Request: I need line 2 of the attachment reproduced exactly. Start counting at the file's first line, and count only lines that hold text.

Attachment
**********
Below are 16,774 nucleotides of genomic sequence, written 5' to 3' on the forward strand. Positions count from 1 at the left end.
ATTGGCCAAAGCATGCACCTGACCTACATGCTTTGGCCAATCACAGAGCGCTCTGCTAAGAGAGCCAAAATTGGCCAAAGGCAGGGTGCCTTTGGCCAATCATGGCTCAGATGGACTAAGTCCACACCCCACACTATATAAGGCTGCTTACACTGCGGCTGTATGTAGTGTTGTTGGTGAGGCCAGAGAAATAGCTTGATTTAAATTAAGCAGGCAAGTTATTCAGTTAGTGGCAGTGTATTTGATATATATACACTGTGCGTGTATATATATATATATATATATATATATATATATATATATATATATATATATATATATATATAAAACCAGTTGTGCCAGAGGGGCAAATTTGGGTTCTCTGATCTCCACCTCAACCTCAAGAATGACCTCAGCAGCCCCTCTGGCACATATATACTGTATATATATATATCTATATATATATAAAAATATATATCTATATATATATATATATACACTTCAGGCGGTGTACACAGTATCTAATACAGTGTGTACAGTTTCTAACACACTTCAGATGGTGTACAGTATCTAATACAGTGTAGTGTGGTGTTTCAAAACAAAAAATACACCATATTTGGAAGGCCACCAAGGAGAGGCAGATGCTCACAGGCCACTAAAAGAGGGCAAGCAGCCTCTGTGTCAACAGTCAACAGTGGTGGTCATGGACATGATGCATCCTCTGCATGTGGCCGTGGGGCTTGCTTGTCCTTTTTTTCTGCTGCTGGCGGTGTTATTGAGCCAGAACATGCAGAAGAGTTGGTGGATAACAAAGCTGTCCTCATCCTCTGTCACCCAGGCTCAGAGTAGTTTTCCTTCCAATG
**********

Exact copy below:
ATTGGCCAAAGCATGCACCTGACCTACATGCTTTGGCCAATCACAGAGCGCTCTGCTAAGAGAGCCAAAATTGGCCAAAGGCAGGGTGCCTTTGGCCAATCATGGCTCAGATGGACTAAGTCCACACCCCACACTATATAAGGCTGCTTACACTGCGGCTGTATGTAGTGTTGTTGGTGAGGCCAGAGAAATAGCTTGATTTAAATTAAGCAGGCAAGTTATTCAGTTAGTGGCAGTGTATTTGATATATATACACTGTGCGTGTATATATATATATATATATATATATATATATATATATATATATATATATATATATATATATAAAACCAGTTGTGCCAGAGGGGCAAATTTGGGTTCTCTGATCTCCACCTCAACCTCAAGAATGACCTCAGCAGCCCCTCTGGCACATATATACTGTATATATATATATCTATATATATATAAAAATATATATCTATATATATATATATATACACTTCAGGCGGTGTACACAGTATCTAATACAGTGTGTACAGTTTCTAACACACTTCAGATGGTGTACAGTATCTAATACAGTGTAGTGTGGTGTTTCAAAACAAAAAATACACCATATTTGGAAGGCCACCAAGGAGAGGCAGATGCTCACAGGCCACTAAAAGAGGGCAAGCAGCCTCTGTGTCAACAGTCAACAGTGGTGGTCATGGACATGATGCATCCTCTGCATGTGGCCGTGGGGCTTGCTTGTCCTTTTTTTCTGCTGCTGGCGGTGTTATTGAGCCAGAACATGCAGAAGAGTTGGTGGATAACAAAGCTGTCCTCATCCTCTGTCACCCAGGCTCAGAGTAGTTTTCCTTCCAATG